• Scientists have found that Earth’s north magnetic pole has been drifting so fast in the last few decades that past estimates are no longer accurate enough for precise navigation.
  • Scientists have also released an of where true north really was, nearly a year ahead of schedule. The magnetic north pole is wandering about 34 miles (55 kilometres) a year. It crossed the international date line in 2017, and is leaving the Canadian Arctic on its way to Siberia.
  • The constant shift is a problem for compasses in smartphones and some consumer electronics. Airplanes and boats also rely on magnetic north, usually as backup navigation. However, GPS isn’t affected because it’s satellite-based. The military depends on where magnetic north is for navigation and parachute drops, while NASA, the Federal Aviation Administration and US Forest Service also use it.
  • The US and the United Kingdom tend to the location of the magnetic north pole every five years in December, but this came early because of the pole’s faster movement. Since 1831 when it was first measured in the Canadian Arctic it has moved about 1,400 miles (2300 kilometres) toward Siberia. Its speed jumped from about 9 mph (15 kph) to 34 mph (55 kph) since 2000.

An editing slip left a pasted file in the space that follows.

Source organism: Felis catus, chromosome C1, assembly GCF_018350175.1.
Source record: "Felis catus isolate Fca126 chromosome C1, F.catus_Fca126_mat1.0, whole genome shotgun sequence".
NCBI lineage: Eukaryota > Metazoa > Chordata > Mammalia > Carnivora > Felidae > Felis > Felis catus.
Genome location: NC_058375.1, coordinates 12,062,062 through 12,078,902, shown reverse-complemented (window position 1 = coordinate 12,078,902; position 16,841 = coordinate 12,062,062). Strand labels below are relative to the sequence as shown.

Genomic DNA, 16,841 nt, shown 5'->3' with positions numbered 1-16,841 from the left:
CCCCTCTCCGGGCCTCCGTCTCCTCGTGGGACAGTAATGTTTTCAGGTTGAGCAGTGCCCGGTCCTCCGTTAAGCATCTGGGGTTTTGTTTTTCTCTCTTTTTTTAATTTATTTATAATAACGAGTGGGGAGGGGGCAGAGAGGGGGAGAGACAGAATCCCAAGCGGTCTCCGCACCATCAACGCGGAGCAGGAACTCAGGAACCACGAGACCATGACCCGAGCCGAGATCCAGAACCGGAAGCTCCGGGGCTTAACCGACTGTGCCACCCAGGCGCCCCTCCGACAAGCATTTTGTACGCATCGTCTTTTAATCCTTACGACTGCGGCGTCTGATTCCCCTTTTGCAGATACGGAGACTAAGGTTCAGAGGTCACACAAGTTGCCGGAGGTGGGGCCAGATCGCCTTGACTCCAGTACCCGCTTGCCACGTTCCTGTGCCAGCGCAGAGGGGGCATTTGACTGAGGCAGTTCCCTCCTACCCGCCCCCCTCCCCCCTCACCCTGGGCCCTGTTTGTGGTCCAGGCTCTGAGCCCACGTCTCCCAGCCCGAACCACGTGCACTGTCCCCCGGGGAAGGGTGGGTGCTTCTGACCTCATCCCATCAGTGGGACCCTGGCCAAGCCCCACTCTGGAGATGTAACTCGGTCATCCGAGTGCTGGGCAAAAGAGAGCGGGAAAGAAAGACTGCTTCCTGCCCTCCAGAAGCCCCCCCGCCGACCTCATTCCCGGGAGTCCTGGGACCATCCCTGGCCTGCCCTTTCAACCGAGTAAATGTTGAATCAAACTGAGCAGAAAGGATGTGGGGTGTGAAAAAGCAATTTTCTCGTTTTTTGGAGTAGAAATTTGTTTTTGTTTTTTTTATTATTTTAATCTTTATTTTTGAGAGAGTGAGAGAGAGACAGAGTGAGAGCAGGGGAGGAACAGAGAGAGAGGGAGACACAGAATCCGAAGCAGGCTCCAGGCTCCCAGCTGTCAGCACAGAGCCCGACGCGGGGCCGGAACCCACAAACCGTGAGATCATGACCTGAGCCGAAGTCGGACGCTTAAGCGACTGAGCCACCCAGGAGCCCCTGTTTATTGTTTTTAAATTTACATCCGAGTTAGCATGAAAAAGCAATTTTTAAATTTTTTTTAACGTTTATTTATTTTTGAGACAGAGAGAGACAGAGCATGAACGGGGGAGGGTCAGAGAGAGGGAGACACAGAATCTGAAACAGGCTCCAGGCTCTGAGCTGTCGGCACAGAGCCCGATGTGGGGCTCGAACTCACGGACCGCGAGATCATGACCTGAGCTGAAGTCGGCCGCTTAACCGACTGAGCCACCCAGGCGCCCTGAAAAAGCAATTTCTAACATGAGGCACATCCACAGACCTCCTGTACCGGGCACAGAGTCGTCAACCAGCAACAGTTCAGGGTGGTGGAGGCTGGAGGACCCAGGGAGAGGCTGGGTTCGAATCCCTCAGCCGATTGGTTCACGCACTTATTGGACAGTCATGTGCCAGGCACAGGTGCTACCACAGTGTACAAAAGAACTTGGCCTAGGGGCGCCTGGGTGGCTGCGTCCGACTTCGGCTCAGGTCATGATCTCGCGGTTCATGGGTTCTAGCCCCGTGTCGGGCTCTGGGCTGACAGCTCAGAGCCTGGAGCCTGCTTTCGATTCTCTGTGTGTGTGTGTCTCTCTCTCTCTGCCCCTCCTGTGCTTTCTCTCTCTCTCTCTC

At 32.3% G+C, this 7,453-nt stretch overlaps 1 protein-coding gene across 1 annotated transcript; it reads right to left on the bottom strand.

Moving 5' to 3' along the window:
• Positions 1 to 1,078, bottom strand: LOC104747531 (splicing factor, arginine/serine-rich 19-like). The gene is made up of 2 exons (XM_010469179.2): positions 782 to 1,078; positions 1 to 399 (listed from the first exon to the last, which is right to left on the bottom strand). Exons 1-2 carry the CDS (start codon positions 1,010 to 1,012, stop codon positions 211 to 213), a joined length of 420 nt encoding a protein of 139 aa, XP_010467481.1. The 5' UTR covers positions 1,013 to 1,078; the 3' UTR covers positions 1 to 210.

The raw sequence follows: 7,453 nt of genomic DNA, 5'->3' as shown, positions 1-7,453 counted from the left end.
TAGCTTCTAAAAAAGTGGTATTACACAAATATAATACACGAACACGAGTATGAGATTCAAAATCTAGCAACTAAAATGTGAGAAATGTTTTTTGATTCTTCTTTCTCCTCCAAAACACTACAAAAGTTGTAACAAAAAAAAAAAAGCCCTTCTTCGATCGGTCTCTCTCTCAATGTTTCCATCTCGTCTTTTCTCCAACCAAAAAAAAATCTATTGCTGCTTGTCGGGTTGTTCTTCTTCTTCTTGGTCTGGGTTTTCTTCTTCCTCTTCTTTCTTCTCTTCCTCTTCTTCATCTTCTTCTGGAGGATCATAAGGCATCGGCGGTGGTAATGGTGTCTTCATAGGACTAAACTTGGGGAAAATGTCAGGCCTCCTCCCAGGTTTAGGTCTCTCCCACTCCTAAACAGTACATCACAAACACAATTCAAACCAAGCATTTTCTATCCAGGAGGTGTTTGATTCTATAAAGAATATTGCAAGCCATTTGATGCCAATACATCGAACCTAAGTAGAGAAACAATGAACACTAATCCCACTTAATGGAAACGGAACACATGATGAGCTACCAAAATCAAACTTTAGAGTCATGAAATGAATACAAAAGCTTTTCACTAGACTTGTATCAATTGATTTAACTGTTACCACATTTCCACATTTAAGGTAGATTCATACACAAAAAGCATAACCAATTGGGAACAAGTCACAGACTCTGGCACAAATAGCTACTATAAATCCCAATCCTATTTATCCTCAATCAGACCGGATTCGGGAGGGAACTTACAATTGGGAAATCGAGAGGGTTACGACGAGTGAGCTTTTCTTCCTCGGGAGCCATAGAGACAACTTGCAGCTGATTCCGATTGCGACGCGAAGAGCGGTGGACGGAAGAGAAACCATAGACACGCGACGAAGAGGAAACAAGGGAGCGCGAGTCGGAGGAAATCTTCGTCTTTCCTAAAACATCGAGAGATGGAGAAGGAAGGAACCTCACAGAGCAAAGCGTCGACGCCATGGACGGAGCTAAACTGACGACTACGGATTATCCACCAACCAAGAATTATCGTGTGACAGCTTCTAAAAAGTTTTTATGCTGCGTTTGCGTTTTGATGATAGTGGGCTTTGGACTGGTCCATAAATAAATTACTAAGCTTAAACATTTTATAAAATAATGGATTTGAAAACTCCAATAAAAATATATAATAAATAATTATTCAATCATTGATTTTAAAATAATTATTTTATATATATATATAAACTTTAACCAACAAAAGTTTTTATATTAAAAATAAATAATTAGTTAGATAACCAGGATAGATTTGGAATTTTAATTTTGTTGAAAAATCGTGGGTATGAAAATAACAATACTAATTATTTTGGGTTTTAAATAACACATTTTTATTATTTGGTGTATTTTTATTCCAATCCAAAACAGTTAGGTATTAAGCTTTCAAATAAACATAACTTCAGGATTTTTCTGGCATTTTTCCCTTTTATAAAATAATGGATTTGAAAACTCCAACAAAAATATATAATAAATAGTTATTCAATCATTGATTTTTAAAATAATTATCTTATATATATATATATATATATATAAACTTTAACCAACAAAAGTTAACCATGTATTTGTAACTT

The Reason:

  • The reason is turbulence in Earth’s liquid outer core. There is a hot liquid ocean of iron and nickel in the planet’s core where the motion generates an electric field.
  • The drifting is akin to weather and therefore one might just call it magnetic weather. The magnetic south pole is moving far slower than the north.
  • In general Earth’s magnetic field is getting weaker, leading scientists to say that it will eventually flip, where north and south pole changes polarity, like a bar magnet flipping over. It has happened numerous times in Earth’s past, but not in the last 780,000 years. When it reverses, it won’t be like a coin flip, but take 1,000 or more years, experts said.
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